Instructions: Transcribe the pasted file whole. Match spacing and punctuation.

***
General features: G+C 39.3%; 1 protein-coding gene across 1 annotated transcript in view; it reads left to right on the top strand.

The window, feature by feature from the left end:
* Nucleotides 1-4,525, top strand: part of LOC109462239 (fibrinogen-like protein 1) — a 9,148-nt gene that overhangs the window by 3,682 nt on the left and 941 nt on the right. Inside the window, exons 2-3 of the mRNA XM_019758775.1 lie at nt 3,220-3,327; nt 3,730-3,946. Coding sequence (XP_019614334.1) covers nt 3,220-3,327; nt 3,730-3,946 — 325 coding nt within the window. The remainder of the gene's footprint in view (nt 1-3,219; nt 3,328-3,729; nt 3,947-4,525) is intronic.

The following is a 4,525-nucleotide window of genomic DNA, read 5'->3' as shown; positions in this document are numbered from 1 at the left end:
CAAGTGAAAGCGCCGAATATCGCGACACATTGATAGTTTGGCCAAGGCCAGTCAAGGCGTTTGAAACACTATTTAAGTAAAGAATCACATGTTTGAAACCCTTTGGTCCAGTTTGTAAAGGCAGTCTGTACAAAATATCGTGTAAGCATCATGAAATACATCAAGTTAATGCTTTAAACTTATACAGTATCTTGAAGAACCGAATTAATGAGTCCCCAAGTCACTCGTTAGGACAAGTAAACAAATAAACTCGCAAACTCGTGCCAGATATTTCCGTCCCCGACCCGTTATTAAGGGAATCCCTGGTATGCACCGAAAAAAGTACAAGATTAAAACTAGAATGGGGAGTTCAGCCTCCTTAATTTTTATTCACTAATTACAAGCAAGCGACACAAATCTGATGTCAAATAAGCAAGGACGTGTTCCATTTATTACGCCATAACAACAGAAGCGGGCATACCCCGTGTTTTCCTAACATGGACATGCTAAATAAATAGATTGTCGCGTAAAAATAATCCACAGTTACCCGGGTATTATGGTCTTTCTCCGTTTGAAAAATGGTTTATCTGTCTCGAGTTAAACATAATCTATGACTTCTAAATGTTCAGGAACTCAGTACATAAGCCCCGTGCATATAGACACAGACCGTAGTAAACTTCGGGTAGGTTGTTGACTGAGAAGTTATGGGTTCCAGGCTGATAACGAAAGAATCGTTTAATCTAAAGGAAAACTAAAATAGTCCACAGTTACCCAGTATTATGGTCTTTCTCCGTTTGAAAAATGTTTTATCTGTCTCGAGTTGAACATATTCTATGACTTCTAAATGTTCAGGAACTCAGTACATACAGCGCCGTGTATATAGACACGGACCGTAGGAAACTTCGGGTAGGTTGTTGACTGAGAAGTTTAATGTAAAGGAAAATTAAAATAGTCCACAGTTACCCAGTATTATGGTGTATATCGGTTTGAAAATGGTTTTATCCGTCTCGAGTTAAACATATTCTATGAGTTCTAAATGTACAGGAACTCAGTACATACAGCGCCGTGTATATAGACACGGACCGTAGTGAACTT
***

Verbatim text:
General features: G+C 39.3%; 1 protein-coding gene across 1 annotated transcript in view; it reads left to right on the top strand.

The window, feature by feature from the left end:
* Nucleotides 1-4,525, top strand: part of LOC109462239 (fibrinogen-like protein 1) — a 9,148-nt gene that overhangs the window by 3,682 nt on the left and 941 nt on the right. Inside the window, exons 2-3 of the mRNA XM_019758775.1 lie at nt 3,220-3,327; nt 3,730-3,946. Coding sequence (XP_019614334.1) covers nt 3,220-3,327; nt 3,730-3,946 — 325 coding nt within the window. The remainder of the gene's footprint in view (nt 1-3,219; nt 3,328-3,729; nt 3,947-4,525) is intronic.

The following is a 4,525-nucleotide window of genomic DNA, read 5'->3' as shown; positions in this document are numbered from 1 at the left end:
CAAGTGAAAGCGCCGAATATCGCGACACATTGATAGTTTGGCCAAGGCCAGTCAAGGCGTTTGAAACACTATTTAAGTAAAGAATCACATGTTTGAAACCCTTTGGTCCAGTTTGTAAAGGCAGTCTGTACAAAATATCGTGTAAGCATCATGAAATACATCAAGTTAATGCTTTAAACTTATACAGTATCTTGAAGAACCGAATTAATGAGTCCCCAAGTCACTCGTTAGGACAAGTAAACAAATAAACTCGCAAACTCGTGCCAGATATTTCCGTCCCCGACCCGTTATTAAGGGAATCCCTGGTATGCACCGAAAAAAGTACAAGATTAAAACTAGAATGGGGAGTTCAGCCTCCTTAATTTTTATTCACTAATTACAAGCAAGCGACACAAATCTGATGTCAAATAAGCAAGGACGTGTTCCATTTATTACGCCATAACAACAGAAGCGGGCATACCCCGTGTTTTCCTAACATGGACATGCTAAATAAATAGATTGTCGCGTAAAAATAATCCACAGTTACCCGGGTATTATGGTCTTTCTCCGTTTGAAAAATGGTTTATCTGTCTCGAGTTAAACATAATCTATGACTTCTAAATGTTCAGGAACTCAGTACATAAGCCCCGTGCATATAGACACAGACCGTAGTAAACTTCGGGTAGGTTGTTGACTGAGAAGTTATGGGTTCCAGGCTGATAACGAAAGAATCGTTTAATCTAAAGGAAAACTAAAATAGTCCACAGTTACCCAGTATTATGGTCTTTCTCCGTTTGAAAAATGTTTTATCTGTCTCGAGTTGAACATATTCTATGACTTCTAAATGTTCAGGAACTCAGTACATACAGCGCCGTGTATATAGACACGGACCGTAGGAAACTTCGGGTAGGTTGTTGACTGAGAAGTTTAATGTAAAGGAAAATTAAAATAGTCCACAGTTACCCAGTATTATGGTGTATATCGGTTTGAAAATGGTTTTATCCGTCTCGAGTTAAACATATTCTATGAGTTCTAAATGTACAGGAACTCAGTACATACAGCGCCGTGTATATAGACACGGACCGTAGTGAACTT